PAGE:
Protests against the rising costs of living marched on Wednesday in several cities across Israel. In Holon, protesters in the Jesse Cohen neighborhood burned tires and blocked roads after city inspectors ordered them to dismantle their tent compound within 24 hours. Most of the people occupying the tents are homeless.
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The residents' representative, Nissan Zacharia, criticized the municipality's decision to clear the encampment. "A small match can ignite everything here," he said, adding that if the tents are dismantled "[Holon] will become like London, and it will be the mayor's responsibility."
In Be'er Sheva, protesters marched in swimsuits chanting "the protest is spreading" (also "undresses" in Hebrew). A mass rally is planned for Saturday, with organizers hoping for a turnout of 50,000 people. Uri Keiday, who heads the Ben Gurion University Student Association, said the event will be historic. "There has never before been a protest on this scale in the Negev," he said. "We are here to show those who want this protest to disappear that we are here to stay, and that this is everyone's struggle, from south to north."
In Wadi Nisnas in Haifa 200 protesters marched chanting the usual slogan – "the people want social justice" – but in Arabic. This was the first protests organized by Haifa's Arab community, which constitutes ten percent of the city's population.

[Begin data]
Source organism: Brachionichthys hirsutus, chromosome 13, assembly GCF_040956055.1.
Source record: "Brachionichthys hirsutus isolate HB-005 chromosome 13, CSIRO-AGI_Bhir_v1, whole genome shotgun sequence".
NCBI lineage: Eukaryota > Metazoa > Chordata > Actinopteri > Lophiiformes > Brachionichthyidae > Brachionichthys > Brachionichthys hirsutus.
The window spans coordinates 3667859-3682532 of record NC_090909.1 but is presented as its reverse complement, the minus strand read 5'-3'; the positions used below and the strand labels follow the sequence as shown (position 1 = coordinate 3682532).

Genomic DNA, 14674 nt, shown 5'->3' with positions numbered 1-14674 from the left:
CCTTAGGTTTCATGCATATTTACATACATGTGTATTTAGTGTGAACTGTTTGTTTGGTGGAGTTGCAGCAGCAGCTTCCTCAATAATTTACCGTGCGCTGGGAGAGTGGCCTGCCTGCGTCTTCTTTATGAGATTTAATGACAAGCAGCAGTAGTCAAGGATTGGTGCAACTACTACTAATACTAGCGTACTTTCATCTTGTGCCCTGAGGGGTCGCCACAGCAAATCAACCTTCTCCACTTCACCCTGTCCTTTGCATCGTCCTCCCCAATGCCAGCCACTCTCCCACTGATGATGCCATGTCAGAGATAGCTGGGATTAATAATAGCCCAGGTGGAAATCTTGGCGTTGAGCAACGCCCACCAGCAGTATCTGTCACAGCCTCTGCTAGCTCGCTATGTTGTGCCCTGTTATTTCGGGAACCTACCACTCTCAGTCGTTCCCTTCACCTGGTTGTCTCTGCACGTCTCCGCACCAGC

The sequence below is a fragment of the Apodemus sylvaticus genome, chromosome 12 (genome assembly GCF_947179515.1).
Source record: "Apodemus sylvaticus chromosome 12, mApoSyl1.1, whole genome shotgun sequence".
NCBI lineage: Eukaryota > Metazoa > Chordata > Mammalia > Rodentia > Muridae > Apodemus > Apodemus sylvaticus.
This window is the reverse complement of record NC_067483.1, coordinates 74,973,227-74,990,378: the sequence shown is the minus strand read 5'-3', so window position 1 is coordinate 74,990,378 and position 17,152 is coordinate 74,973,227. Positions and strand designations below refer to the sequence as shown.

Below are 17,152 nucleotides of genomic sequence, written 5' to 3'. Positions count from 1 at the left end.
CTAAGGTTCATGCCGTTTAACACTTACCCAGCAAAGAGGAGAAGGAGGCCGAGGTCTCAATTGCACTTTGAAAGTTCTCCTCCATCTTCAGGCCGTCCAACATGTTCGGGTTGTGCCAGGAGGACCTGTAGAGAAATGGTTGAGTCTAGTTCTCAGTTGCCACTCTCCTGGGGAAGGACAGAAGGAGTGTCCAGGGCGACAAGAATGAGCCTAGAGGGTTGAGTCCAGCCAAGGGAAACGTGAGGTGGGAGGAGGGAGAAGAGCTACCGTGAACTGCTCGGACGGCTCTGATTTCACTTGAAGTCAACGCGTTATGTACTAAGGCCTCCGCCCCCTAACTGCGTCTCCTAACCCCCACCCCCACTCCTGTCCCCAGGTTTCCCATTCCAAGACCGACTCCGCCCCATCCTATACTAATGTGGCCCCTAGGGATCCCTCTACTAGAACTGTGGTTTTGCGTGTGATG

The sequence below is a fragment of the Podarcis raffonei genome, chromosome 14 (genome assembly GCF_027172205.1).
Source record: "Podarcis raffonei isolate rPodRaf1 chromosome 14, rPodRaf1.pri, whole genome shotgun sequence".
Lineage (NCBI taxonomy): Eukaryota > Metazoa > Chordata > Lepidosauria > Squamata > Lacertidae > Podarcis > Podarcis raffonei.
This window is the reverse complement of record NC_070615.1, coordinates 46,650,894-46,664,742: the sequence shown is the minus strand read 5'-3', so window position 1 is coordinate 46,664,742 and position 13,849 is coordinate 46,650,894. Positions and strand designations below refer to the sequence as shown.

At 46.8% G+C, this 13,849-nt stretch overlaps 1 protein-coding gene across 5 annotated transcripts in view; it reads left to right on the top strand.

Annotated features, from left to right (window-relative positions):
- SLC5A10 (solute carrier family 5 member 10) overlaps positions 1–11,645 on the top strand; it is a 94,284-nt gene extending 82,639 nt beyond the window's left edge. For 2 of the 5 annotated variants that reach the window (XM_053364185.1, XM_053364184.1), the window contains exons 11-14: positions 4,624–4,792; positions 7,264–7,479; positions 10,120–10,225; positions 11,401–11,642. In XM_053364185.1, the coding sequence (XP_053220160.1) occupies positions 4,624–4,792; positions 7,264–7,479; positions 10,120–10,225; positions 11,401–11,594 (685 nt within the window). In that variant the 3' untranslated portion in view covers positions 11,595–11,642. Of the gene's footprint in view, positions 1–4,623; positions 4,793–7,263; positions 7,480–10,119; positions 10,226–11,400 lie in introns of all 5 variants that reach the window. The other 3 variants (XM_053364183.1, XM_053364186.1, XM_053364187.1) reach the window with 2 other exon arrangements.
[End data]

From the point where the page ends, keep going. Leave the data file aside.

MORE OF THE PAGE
Activists in other cities has been discussing whether the protest is political. Among these protesters in Haifa, the answer was clear, as they chanted, "The occupation is a disaster, it serves the tycoons," and "money should be given to neighborhoods, not settlements."
33-year-old Raja Za'atra, who organized Wadi Nisnas's tent city, said the protest is part of the nation-wide movement, but also seeks to highlight the specific problems facing the Arab sector. "The banks won't give mortgages to people who want to buy an apartment," he said. "In the case of the Arab population, the supply is limited and the prices keep rising." He added that there is also a shortage of kindergartens and schools for the Arab population.
In Jerusalem, approximately 250 people marched to protest against the state of public transportation in the city. The activist demanded clearer scheduling information at bus stops and more public involvement in decision making.
Additional protests took place on Wednesday in other parts of the country. Activists in Jerusalem, Tel Aviv, Haifa and Kiryat Shmona held rallies against unfair employment conditions, wearing white masks as a symbol of the "invisible" sector in whose name they protested.
On Thursday, "stroller marches" are scheduled to take place across Israel for the third week straight.